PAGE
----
Hiding behind classification

If you are a scientist or technologist, you are only as good as someone’s ability to refute your work. That should be a motto echoed and embraced the world over. The outcome of peer-review must be excellence derived by welcoming scrutiny. Otherwise, peer review risks devolving into a method for cleverly disguising mediocre scientific work, a risk that’s especially high in the U.S. national security community with its classification requirements.

My first encounter with the right kind of peer review was at NASA’s Jet Propulsion Laboratory, arguably humanity’s leader in robotic space exploration. I began my career there as a spacecraft navigator in 1999, the year when the loss of the Mars Climate Orbiter and Mars Polar Lander showed a need for improved peer review. I recall many times when my own work in understanding and predicting orbital trajectories to Mars was spiritedly debated and argued against by my peers and fellow navigators. Standing by a whiteboard or projection screen, I would be challenged about my assumptions, whether there were any caveats, about the validity of this or that, why I did not account for certain factors and why I did things the way I did.

The experience was never one of comfort, and I’ve since learned that growth requires us to sit in our discomfort. In fact, doing so is a sign that growth is possible. The conclusion of my technical immolation was always positive bias and measured progress toward excellence as a navigator. JPL demanded excellence from me, and I never knew I had it in me to be so. I still get emotional when I think on this, because I was that kid who marveled at the work and papers of those whom I later worked alongside and got to earn the right to call my peers. Peer review made this possible.

My time at JPL gave me confidence. While working full time there, I performed doctoral research centered on exploiting in-situ inertial measurement unit data as a means to automate aerobraking operations. I knew I would need to defend the resulting dissertation back at the University of Colorado in Boulder, and I came to realize I was ready to earn the three letters that today trail my name. I went back to Boulder and defended my dissertation.

In my next career adventure, starting in 2006, I encountered a marked cultural difference that reminded me of oil and water. Having learned how excellence was achieved at JPL, I brought this perspective and methodology with me to the Air Force Research Laboratory’s Maui Space Surveillance Systems complex, where I was astrodynamics lead, and then to the Satellite Guidance, Navigation, and Control program at Kirtland Air Force Base in New Mexico, where I was a technical advisor. Instead of embracing debate like at JPL, debating was equated with making ad hominem attacks. To be sure, I met some excellent folks in the DoD and worked with quite a few of them whom I am proud to call peers and friends. But overall, I had difficulty achieving excellence in that culture.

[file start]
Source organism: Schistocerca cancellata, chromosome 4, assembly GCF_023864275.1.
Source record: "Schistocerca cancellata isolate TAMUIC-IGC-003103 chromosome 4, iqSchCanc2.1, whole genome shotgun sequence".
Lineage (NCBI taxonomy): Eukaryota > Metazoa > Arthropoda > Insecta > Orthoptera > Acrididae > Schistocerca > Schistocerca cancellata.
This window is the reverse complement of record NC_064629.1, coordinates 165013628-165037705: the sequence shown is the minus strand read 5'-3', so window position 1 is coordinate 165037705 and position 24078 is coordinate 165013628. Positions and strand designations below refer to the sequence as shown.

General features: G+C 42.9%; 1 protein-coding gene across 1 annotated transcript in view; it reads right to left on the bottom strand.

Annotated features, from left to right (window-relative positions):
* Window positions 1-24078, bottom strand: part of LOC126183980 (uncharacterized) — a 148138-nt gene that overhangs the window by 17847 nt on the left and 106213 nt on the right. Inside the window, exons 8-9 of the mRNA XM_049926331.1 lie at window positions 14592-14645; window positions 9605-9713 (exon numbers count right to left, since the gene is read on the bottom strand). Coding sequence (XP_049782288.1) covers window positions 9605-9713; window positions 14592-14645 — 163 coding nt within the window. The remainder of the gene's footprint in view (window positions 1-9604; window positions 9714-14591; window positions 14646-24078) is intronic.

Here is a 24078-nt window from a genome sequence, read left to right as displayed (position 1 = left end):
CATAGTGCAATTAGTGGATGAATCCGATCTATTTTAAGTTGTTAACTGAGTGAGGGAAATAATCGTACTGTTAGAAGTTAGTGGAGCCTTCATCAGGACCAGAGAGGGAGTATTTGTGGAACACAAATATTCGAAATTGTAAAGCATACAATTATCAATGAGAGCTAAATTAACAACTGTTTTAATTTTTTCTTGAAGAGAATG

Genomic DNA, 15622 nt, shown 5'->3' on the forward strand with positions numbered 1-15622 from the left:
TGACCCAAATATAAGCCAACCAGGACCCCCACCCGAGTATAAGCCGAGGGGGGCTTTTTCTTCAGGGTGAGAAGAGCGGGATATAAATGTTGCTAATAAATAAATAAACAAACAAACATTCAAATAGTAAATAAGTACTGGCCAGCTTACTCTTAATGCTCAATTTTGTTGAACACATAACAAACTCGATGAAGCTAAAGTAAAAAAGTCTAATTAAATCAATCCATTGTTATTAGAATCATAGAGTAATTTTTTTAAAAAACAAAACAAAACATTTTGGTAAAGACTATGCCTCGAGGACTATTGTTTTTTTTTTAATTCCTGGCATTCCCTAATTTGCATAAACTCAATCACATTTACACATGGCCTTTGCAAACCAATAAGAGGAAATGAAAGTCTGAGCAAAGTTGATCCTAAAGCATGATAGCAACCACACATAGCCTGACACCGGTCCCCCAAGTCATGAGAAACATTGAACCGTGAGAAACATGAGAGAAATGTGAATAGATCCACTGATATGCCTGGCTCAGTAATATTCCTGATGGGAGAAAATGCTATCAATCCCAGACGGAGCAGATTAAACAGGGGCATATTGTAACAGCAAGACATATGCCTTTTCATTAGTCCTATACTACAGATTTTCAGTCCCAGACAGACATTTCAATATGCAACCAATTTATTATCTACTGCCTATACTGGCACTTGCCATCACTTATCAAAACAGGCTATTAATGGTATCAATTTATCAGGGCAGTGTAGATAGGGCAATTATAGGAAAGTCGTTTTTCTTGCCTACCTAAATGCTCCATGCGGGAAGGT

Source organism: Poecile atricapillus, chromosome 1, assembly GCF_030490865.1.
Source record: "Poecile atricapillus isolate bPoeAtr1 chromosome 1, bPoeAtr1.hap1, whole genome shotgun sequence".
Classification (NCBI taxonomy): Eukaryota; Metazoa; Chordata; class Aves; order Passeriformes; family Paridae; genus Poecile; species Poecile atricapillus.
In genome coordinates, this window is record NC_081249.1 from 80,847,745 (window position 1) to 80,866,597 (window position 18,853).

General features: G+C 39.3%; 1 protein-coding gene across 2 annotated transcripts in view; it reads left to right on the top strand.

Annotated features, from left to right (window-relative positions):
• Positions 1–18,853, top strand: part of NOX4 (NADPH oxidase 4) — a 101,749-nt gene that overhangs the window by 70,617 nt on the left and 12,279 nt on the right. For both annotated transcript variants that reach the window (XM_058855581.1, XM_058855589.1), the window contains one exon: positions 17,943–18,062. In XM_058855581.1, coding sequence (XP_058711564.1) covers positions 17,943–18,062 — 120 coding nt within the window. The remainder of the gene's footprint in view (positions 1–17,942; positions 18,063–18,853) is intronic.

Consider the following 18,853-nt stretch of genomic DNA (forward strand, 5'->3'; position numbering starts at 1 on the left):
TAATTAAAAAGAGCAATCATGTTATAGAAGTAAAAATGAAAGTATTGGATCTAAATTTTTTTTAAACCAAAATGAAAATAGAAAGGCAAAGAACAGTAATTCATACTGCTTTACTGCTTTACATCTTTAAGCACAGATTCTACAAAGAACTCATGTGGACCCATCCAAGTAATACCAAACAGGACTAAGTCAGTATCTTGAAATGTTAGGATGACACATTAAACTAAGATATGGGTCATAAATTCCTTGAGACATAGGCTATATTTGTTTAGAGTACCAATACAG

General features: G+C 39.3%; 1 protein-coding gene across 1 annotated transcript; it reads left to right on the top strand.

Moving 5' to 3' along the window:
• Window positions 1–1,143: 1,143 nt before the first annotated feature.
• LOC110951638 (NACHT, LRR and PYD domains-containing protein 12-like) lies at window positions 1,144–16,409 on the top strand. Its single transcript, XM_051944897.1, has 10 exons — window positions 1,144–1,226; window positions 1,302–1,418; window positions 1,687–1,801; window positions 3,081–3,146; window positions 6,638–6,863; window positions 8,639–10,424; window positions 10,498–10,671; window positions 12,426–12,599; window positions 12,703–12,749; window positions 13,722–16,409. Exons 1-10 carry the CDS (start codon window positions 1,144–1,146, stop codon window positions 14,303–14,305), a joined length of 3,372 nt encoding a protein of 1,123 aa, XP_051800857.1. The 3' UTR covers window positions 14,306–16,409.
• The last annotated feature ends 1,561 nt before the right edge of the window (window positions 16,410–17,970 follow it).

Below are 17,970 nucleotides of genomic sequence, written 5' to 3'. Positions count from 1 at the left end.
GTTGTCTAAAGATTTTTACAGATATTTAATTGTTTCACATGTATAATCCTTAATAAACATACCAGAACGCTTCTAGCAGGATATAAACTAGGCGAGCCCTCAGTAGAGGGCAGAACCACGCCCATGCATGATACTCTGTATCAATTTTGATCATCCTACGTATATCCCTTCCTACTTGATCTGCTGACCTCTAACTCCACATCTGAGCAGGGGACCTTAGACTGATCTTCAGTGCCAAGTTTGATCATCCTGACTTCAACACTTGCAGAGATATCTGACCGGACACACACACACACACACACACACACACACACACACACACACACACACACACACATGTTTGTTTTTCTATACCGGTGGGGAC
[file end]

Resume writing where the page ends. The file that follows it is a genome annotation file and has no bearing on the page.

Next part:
One reason is that only someone other than yourself can bestow the mantle of technical excellence upon you, and that someone must have the freedom and even encouragement to challenge and refute your work. Some might call this academic or intellectual freedom, a required and healthy necessity for scientific and technical excellence. Another reason excellence was hard to attain was that some took advantage of security classification to shield themselves from full peer review. Classification became a way to hide their mediocrity or technical incompetence. Of course, I’m not the only one to recognize the problem of over classification. People with stars on their shoulders have bemoaned the problem too. I also know there is a real and substantiated need to protect and safeguard certain information and activities in the interests of national security. However, I lost count of the number of times meetings required a security clearance to attend when no need for classification actually existed. There was a knee-jerk response to simply classify everything just because this was easier than doing the work needed to properly evaluate what required the classification and what didn’t. Also, I perceived a tendency to cloak things in a security classification because doing so gave a perception of relevance. To wit, there remains a sense within the DoD that if it isn’t classified it’s not relevant to the war fighter, which is not only wrong but has the negative consequences I describe here.

The United States is at a scientific and technological disadvantage because of over- or misclassification. Most of our smartest citizens don’t have security clearances and never will. Just because something is unclassified doesn’t make it irrelevant to our most dire national security needs. We must become allergic to this nonsensical perception. There are many non-military problems and use-cases that share analogous security needs and can be used to drive unclassified research, which can eventually be absorbed into rooms with no windows. Our country also needs to hire the required staff in order to evaluate information and resources more surgically instead of issuing blanket rulings for classifying things.

About Moriba Jah

Moriba Jah is an astrodynamicist, space environmentalist and associate professor of aerospace engineering and engineering mechanics at the University of Texas at Austin. An AIAA fellow and MacArthur fellow, he’s also chief scientist of startup Privateer Space.

Hiding behind classification